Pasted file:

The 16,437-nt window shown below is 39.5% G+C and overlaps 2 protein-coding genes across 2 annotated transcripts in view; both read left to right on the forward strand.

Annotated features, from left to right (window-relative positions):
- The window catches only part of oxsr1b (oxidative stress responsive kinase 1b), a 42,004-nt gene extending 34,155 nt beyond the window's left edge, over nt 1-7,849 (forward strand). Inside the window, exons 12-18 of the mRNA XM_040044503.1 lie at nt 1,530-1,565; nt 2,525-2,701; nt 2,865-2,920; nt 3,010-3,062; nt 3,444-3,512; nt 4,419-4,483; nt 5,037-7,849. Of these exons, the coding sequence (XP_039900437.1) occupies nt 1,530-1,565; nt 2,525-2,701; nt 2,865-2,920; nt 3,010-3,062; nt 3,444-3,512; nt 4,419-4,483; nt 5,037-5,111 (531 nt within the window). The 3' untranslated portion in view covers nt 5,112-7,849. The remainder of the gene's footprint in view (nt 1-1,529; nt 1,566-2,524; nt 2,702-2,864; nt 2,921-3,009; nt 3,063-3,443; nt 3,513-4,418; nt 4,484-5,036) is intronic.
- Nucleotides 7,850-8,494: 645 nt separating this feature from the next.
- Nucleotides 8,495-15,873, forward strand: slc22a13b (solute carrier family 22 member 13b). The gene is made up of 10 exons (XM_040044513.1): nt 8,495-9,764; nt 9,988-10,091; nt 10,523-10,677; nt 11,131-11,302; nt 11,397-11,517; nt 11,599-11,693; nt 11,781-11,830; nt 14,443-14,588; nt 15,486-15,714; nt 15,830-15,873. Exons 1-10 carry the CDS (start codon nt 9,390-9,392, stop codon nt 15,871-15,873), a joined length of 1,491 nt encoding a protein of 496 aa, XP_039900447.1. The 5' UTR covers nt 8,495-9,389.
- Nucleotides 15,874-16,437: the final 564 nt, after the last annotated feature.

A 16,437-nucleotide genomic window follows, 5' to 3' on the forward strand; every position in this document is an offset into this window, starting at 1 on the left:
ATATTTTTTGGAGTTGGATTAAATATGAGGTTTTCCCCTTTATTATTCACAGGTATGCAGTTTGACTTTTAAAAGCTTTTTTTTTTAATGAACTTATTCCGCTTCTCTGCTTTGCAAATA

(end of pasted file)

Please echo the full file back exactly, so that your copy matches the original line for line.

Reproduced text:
The 16,437-nt window shown below is 39.5% G+C and overlaps 2 protein-coding genes across 2 annotated transcripts in view; both read left to right on the forward strand.

Annotated features, from left to right (window-relative positions):
- The window catches only part of oxsr1b (oxidative stress responsive kinase 1b), a 42,004-nt gene extending 34,155 nt beyond the window's left edge, over nt 1-7,849 (forward strand). Inside the window, exons 12-18 of the mRNA XM_040044503.1 lie at nt 1,530-1,565; nt 2,525-2,701; nt 2,865-2,920; nt 3,010-3,062; nt 3,444-3,512; nt 4,419-4,483; nt 5,037-7,849. Of these exons, the coding sequence (XP_039900437.1) occupies nt 1,530-1,565; nt 2,525-2,701; nt 2,865-2,920; nt 3,010-3,062; nt 3,444-3,512; nt 4,419-4,483; nt 5,037-5,111 (531 nt within the window). The 3' untranslated portion in view covers nt 5,112-7,849. The remainder of the gene's footprint in view (nt 1-1,529; nt 1,566-2,524; nt 2,702-2,864; nt 2,921-3,009; nt 3,063-3,443; nt 3,513-4,418; nt 4,484-5,036) is intronic.
- Nucleotides 7,850-8,494: 645 nt separating this feature from the next.
- Nucleotides 8,495-15,873, forward strand: slc22a13b (solute carrier family 22 member 13b). The gene is made up of 10 exons (XM_040044513.1): nt 8,495-9,764; nt 9,988-10,091; nt 10,523-10,677; nt 11,131-11,302; nt 11,397-11,517; nt 11,599-11,693; nt 11,781-11,830; nt 14,443-14,588; nt 15,486-15,714; nt 15,830-15,873. Exons 1-10 carry the CDS (start codon nt 9,390-9,392, stop codon nt 15,871-15,873), a joined length of 1,491 nt encoding a protein of 496 aa, XP_039900447.1. The 5' UTR covers nt 8,495-9,389.
- Nucleotides 15,874-16,437: the final 564 nt, after the last annotated feature.

A 16,437-nucleotide genomic window follows, 5' to 3' on the forward strand; every position in this document is an offset into this window, starting at 1 on the left:
ATATTTTTTGGAGTTGGATTAAATATGAGGTTTTCCCCTTTATTATTCACAGGTATGCAGTTTGACTTTTAAAAGCTTTTTTTTTTAATGAACTTATTCCGCTTCTCTGCTTTGCAAATA